For the next fifty years the valley was the domain of the merino sheep industry and became a quiet backwater.
I called in on the Cardrona Hotel for a coffee. It still stood in its high lands setting, clad in weatherboards and veranda. This was an archetypical icon, and featured in many adverts for beer. It had recently been extended, but the workmanship was good enough to convince most visitors that it was all the original building. As I waited for my coffee, I stood by a roaring log fire to thaw out, as did most people who visited the old building. The walls, the colour of ancient smoke stains, were liberally coated with fading old photographs and paintings, and memorabilia abounded on all flat surfaces. The burnt umber ceiling had notes of every currency under the sun stuck to it, and a fair collection of coins too.
The Cardrona Hall nearby was built in 1879 as the local school. Children from miles around used to attend, often on ponies which were left in a nearby paddock during school hours. It operated until 1954 when dwindling numbers caused its closure.
The small church near to it had a much more chequered history. Even older than the hall, it began life as the miners recreation hall, an annex attached to the All Nations Hotel across the river. It was used for dances, billiards and social events. After the All Nations burned down, it was acquired by a Mr Enright, a devout local catholic, who had it consecrated as the Cardrona Catholic Church. It had been relocated in its time, and remained in use until 1985, when it was replaced by a new church. It was on the eve of its destruction as the fire brigade practice, that the Cardrona Valley residents purchased it and had it shifted to its current resting place. It has now come full circle, and is once again used as the local pool and darts venue, as well as for small parties and concerts.
Suitably revitalised by my first coffee of the day, I headed down to Lake Wanaka, passing the detritus from the gold-mining heyday, strewn across the valley amongst the golden tussock. Wanaka, sat by the pretty Roys Bay area on the south of the lake, adjacent to the outflow to the Clutha River. This gateway to Mount Aspiring National Park had a more laid-back feel compared to its brasher southern sibling of Queenstown. Wanaka is primarily a resort town and is one of the few areas in New Zealand to enjoy a continental climate, with four distinct seasons. The weather is fairly dry with spring (September-December) being the wettest months. Annual rainfall is 682 mm which is half the national average. The town experiences hot dry summers with temperatures reaching the high 30s but the average is 24�C. Winter tends to have clear calm days with highs around 10�C. Due to the growing tourism business and the increasing number of retirees in Wanaka, there is massive growth occurring, up to 50% in 10 years.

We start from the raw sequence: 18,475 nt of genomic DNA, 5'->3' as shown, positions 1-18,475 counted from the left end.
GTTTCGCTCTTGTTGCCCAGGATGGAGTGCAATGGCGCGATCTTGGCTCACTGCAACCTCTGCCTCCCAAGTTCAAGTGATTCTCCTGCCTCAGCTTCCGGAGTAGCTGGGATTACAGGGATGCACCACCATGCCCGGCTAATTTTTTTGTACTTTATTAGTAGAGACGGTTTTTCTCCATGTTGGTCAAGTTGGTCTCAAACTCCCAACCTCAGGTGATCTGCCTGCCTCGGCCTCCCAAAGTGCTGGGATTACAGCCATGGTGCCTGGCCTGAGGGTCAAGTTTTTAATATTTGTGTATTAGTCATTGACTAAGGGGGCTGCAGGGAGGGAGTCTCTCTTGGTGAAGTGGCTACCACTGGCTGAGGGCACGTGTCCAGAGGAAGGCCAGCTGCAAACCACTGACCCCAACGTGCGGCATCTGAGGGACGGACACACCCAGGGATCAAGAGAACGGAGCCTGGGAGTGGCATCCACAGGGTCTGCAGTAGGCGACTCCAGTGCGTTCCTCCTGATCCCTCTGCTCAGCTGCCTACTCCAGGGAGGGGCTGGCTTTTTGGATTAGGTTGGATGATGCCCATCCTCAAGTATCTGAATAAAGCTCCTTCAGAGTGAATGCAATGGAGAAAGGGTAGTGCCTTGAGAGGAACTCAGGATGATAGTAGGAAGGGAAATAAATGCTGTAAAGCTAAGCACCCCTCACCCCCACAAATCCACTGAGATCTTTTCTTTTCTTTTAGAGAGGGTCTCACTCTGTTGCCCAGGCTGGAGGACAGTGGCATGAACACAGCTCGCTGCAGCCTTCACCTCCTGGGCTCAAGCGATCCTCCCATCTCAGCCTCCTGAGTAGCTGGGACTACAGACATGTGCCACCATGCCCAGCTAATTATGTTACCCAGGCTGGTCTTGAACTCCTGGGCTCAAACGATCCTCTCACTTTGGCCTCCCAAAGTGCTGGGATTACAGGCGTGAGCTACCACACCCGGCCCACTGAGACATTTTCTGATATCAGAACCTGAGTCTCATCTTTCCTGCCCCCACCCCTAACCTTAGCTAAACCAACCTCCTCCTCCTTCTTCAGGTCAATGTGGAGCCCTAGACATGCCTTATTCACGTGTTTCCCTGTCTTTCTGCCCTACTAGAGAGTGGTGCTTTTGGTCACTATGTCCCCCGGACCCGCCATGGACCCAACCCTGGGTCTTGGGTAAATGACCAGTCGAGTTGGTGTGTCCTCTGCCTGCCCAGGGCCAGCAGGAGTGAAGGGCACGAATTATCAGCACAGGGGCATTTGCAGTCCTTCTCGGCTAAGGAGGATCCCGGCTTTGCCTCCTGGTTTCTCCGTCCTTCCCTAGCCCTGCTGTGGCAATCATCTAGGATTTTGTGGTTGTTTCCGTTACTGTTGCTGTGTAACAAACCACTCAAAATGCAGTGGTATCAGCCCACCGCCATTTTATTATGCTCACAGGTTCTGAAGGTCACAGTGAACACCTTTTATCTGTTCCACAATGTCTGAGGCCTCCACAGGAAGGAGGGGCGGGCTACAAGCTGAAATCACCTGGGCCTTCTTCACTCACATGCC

Rob Roy Glacier in Mount Aspiring National Park
I had no trouble getting into the nearest campsite to town, despite warnings that it would be full at this time of year. The site was less than 100m away from the stunning view over Lake Wanaka. The 45km-long glaciated lake, nestled between the dramatic peaks of the national park, and the poplar-studded hills of Central Otago, and reminded me very much of the English Lake District.
The exploratory walk around Wanaka took me around 30 minutes, and the art galleries took another 30.
I needed to stretch my legs, so I headed up Mount Aspiring Road, parked up, and set off to Diamond Lake. This was a delightful tarn left over from the last ice age, and surrounded by willows and raupo rushes. The track skirted the tarn for a short way before veering off and climbing a narrow trail into open farmland speckled with brown bracken and home to a herd of cows. After a brief glimpse of Lake Wanaka I continued up through bush and farmland. In front I could see large schist rock-faces, a major attraction for climbers. A strenuous climb up through tussocky farmland beneath large rock overhangs brought me to the brow of Rocky Mountain. Below me stretched Lake Wanaka and its two largest islands, Mou Waho and Mou Tapu, the Matukituki River and at the western end of the valley stood Mount Aspiring, at 3027m, the highest outside the Mount Cook Range.